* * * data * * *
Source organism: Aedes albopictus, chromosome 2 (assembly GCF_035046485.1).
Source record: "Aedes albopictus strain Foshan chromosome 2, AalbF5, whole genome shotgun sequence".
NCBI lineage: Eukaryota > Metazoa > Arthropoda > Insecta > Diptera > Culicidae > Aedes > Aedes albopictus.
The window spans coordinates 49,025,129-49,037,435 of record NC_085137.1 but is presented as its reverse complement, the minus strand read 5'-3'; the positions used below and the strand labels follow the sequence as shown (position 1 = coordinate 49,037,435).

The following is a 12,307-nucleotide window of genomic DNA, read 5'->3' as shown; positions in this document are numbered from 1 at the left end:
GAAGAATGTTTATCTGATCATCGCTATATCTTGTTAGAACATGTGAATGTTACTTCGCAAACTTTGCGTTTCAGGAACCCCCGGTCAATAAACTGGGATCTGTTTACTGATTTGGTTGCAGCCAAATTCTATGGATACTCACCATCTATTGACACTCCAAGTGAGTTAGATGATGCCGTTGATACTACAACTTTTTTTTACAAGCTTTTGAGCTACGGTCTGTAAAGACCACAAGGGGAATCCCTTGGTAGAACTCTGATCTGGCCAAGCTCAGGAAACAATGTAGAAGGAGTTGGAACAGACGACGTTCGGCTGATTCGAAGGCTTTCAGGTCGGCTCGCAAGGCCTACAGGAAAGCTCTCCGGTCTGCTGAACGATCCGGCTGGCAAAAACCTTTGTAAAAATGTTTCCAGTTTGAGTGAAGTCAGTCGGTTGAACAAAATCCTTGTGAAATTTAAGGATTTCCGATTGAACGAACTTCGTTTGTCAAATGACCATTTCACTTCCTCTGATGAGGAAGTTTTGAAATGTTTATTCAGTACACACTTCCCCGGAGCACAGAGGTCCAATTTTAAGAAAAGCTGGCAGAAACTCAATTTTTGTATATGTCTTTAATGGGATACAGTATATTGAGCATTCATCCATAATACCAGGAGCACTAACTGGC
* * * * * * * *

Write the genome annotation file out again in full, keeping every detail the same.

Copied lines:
Source organism: Aedes albopictus, chromosome 2 (assembly GCF_035046485.1).
Source record: "Aedes albopictus strain Foshan chromosome 2, AalbF5, whole genome shotgun sequence".
NCBI lineage: Eukaryota > Metazoa > Arthropoda > Insecta > Diptera > Culicidae > Aedes > Aedes albopictus.
The window spans coordinates 49,025,129-49,037,435 of record NC_085137.1 but is presented as its reverse complement, the minus strand read 5'-3'; the positions used below and the strand labels follow the sequence as shown (position 1 = coordinate 49,037,435).

The following is a 12,307-nucleotide window of genomic DNA, read 5'->3' as shown; positions in this document are numbered from 1 at the left end:
GAAGAATGTTTATCTGATCATCGCTATATCTTGTTAGAACATGTGAATGTTACTTCGCAAACTTTGCGTTTCAGGAACCCCCGGTCAATAAACTGGGATCTGTTTACTGATTTGGTTGCAGCCAAATTCTATGGATACTCACCATCTATTGACACTCCAAGTGAGTTAGATGATGCCGTTGATACTACAACTTTTTTTTACAAGCTTTTGAGCTACGGTCTGTAAAGACCACAAGGGGAATCCCTTGGTAGAACTCTGATCTGGCCAAGCTCAGGAAACAATGTAGAAGGAGTTGGAACAGACGACGTTCGGCTGATTCGAAGGCTTTCAGGTCGGCTCGCAAGGCCTACAGGAAAGCTCTCCGGTCTGCTGAACGATCCGGCTGGCAAAAACCTTTGTAAAAATGTTTCCAGTTTGAGTGAAGTCAGTCGGTTGAACAAAATCCTTGTGAAATTTAAGGATTTCCGATTGAACGAACTTCGTTTGTCAAATGACCATTTCACTTCCTCTGATGAGGAAGTTTTGAAATGTTTATTCAGTACACACTTCCCCGGAGCACAGAGGTCCAATTTTAAGAAAAGCTGGCAGAAACTCAATTTTTGTATATGTCTTTAATGGGATACAGTATATTGAGCATTCATCCATAATACCAGGAGCACTAACTGGC